English Artist: Andrew Plimer
Handsome, Young, Georgian Era Gentleman
with a Sky Background
by Andrew Plimer (1763-1837)
watercolor on ivory; housed in a gilt metal pendant frame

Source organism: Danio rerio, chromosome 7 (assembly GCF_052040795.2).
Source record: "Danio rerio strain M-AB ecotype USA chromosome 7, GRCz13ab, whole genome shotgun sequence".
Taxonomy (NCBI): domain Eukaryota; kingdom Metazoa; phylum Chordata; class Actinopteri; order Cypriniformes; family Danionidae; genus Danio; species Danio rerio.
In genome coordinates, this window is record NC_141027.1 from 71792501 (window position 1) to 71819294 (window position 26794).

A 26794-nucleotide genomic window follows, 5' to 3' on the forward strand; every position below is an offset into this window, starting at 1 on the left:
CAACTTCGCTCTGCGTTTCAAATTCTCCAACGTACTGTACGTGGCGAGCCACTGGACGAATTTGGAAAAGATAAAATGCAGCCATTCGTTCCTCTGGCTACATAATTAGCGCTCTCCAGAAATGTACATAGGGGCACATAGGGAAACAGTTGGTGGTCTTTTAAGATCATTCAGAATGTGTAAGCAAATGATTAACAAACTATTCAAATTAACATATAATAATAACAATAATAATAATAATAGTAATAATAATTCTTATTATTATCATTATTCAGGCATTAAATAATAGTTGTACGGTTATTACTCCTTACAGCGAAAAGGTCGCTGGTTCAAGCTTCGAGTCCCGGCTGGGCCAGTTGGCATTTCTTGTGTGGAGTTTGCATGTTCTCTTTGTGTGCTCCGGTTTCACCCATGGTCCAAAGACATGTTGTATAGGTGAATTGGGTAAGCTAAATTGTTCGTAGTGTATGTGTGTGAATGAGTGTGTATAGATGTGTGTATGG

About the Artist: Andrew Plimer (1763-1837) was one of the most prolific miniaturists of England's golden age of miniature painting (late eighteenth and early nineteenth centuries), and his work is found in virtually every important collection, both public and private -- remarkable facts, considering his fanciful and adventurous youth. He and his older brother, Nathaniel Plimer (1757-1822, also a miniature portrait painter), were born in Wellington, Shropshire, sons of a clockmaker. Expected to follow in the family trade, the brothers were apprenticed at a young age; but neither of them took a liking to the profession of clock making. Fearful of what they saw as a life of drudgery, the two ran away from home (Andrew at age 16, Nathaniel at age 22). Joining a troop of gypsies, they wandered about Wales and the West of England for two years, fully embracing the gypsy lifestyle and earning their keep by painting decorative images and scenery on gypsy caravans. Upon ultimately departing their gypsy friends, the two brothers arrived to London in 1781, at which time Andrew found employment as a manservant to esteemed painter Richard Cosway. Nathaniel was similarly hired by Henry Bone. Andrew remained in Cosway's employment for four years, during which time Cosway also taught him the art of miniature painting. (Cosway later also taught Andrew's brother, Nathaniel.) Andrew left Cosway in 1785, setting up practice as a painter on his own account. He remained in London for most of his career, but he also traveled throughout Devon, Cornwall, the West of England, and Scotland. Exhibited at the Royal Academy of Arts (1786-1830). He is most admired for his portraits of children and young adults. His portraits of of men tend to be more realistic looking than those of women, which often appear idealized. He died in Brighton in 1837, at the age of 74, leaving a considerable amount of property to his heirs (a testament to his long and successful career as a painter). Listed by Benezit, Blättel (pages 720, 721), Foskett (pages 619, 620), and Schidlof (pages 642, 643).